9:00 AM-11:00 AM
Dr. Cecilia Lindskog Bergström, Director of the HPA Tissue Atlas, takes us through navigating the extensive resources of the HPA
The CCMI’s Computational Biology Software Series will cover a range of publicly available databases and analysis tools to help empower your research.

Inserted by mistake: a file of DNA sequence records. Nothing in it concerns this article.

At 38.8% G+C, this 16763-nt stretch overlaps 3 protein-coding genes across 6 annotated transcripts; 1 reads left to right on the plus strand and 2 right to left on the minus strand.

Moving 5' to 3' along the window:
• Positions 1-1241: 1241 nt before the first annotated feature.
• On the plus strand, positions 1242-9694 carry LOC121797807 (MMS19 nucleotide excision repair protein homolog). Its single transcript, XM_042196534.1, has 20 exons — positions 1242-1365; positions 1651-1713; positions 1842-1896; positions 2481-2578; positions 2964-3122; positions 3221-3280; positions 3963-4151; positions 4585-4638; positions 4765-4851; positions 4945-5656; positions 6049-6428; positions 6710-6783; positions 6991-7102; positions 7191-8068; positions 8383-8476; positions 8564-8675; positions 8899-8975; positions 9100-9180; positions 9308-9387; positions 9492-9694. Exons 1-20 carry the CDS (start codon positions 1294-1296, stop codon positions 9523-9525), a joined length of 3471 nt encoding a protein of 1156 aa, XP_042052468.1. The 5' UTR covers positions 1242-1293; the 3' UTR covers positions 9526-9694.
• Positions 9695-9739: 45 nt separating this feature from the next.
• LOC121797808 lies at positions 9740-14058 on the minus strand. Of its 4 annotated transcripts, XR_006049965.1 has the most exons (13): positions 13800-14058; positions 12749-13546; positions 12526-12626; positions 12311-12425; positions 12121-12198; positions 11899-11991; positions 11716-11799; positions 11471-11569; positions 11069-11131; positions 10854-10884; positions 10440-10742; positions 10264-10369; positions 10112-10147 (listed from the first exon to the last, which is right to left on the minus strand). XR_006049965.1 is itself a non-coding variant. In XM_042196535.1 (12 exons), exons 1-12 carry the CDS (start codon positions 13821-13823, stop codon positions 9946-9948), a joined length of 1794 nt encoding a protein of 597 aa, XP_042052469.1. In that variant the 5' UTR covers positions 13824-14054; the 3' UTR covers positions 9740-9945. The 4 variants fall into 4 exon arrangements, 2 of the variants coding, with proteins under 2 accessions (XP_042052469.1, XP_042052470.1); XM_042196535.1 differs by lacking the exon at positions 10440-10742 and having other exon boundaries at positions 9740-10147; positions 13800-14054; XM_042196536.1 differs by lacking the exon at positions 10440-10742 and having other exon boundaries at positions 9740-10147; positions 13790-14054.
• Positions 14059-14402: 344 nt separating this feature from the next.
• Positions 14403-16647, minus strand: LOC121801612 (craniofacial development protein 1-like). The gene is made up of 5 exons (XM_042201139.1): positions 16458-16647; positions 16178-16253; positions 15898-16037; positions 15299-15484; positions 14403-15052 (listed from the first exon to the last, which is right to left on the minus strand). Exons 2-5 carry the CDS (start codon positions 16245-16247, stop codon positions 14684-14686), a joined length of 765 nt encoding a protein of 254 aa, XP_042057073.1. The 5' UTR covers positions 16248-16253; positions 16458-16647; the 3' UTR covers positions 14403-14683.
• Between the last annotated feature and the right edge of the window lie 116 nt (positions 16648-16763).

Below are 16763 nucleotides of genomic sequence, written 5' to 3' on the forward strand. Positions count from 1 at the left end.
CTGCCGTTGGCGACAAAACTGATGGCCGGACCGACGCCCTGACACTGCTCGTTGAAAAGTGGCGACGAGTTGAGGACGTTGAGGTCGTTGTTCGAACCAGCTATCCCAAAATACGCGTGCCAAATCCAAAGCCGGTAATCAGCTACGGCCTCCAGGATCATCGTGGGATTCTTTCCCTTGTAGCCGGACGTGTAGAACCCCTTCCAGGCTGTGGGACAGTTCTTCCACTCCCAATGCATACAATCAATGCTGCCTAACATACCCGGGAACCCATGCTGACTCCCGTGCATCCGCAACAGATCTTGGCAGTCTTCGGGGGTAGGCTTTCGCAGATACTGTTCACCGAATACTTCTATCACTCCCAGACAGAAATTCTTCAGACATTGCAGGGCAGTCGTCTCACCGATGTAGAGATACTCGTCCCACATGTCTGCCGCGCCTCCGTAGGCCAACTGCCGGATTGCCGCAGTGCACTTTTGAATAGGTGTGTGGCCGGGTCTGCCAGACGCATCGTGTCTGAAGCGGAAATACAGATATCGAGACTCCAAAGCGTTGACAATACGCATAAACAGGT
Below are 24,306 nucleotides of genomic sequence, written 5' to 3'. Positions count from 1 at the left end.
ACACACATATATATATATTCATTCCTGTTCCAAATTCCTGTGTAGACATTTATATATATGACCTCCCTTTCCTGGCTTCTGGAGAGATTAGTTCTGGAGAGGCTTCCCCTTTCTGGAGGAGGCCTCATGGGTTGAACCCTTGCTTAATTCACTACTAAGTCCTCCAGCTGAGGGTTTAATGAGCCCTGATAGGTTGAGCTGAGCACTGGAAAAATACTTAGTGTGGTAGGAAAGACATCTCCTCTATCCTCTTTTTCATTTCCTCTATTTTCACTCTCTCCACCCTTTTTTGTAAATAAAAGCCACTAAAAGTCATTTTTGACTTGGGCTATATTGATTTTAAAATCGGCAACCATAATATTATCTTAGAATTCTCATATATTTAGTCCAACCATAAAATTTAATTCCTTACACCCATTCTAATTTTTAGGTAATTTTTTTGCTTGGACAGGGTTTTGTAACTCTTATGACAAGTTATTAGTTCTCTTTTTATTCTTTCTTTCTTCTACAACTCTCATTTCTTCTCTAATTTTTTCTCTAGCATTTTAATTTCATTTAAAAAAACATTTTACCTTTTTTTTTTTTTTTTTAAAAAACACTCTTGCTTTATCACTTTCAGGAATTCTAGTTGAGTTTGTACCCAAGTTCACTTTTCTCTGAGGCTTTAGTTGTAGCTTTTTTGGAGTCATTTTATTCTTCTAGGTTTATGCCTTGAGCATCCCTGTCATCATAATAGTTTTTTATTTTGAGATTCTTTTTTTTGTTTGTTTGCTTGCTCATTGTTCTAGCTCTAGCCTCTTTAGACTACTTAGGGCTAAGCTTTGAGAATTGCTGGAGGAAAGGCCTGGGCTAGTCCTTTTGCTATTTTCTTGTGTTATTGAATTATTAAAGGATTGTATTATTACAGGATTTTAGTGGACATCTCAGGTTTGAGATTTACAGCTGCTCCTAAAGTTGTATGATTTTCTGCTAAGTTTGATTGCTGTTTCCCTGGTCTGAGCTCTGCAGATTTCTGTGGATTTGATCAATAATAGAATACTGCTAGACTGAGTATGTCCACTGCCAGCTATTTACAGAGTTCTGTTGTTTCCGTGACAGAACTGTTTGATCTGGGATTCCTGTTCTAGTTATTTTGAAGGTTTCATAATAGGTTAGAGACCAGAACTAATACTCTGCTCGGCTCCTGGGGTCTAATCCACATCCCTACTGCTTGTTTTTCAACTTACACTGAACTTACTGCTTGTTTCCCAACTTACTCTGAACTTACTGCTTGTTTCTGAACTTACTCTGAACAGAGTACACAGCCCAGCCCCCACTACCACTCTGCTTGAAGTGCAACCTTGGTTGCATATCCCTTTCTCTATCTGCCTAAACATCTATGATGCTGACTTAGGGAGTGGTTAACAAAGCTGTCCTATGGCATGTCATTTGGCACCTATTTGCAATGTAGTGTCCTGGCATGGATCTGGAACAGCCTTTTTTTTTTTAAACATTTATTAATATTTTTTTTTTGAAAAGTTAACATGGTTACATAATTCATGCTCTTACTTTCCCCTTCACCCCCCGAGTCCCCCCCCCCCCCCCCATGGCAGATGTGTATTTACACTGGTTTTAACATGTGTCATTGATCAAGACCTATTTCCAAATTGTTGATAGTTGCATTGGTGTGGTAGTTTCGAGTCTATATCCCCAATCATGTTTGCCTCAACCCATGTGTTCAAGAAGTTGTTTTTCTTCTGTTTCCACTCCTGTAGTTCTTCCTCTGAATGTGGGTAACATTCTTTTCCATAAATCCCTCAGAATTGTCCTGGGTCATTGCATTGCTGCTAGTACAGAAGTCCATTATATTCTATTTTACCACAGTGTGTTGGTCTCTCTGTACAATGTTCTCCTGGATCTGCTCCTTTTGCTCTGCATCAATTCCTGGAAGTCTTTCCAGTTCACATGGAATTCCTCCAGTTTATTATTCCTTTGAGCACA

The Human Protein Atlas – Spatial proteomics in health and disease. The spatial distribution of proteins determines the morphology and function of tissues, cells, and organelles. Knowledge of this spatial distribution is therefore essential to understand the healthy and diseased human body. The Human Protein Atlas (HPA) project is a large-scale initiative aiming at mapping the entire human proteome using antibody-based proteomics and integration of various other omics technologies. The publicly available knowledge resource www.proteinatlas.org has grown into one of the world’s most visited biological databases. The current version is divided into six main sections, each focusing on particular aspects of the human proteome: (a) the Tissue Atlas showing the distribution of proteins across all major tissues and organs in the human body; (b) the Single Cell Type Atlas showing expression of protein-coding genes in single human cell types; (c) the Pathology Atlas showing the impact of protein levels on survival of patients with cancer; (d) the Brain Atlas exploring the distribution of proteins in various regions of the mammalian brain; (e) the Blood Atlas describing proteins detected in the blood cell types and proteins secreted by human tissues; and (f) the Cell Atlas showing the subcellular localization of proteins in single cells. The HPA constitutes an important resource for further understanding of human biology and precision medicine efforts, and the publicly available datasets hold much promise for integration with other emerging efforts focusing on single cell analyses, both at transcriptomic and proteomic level.
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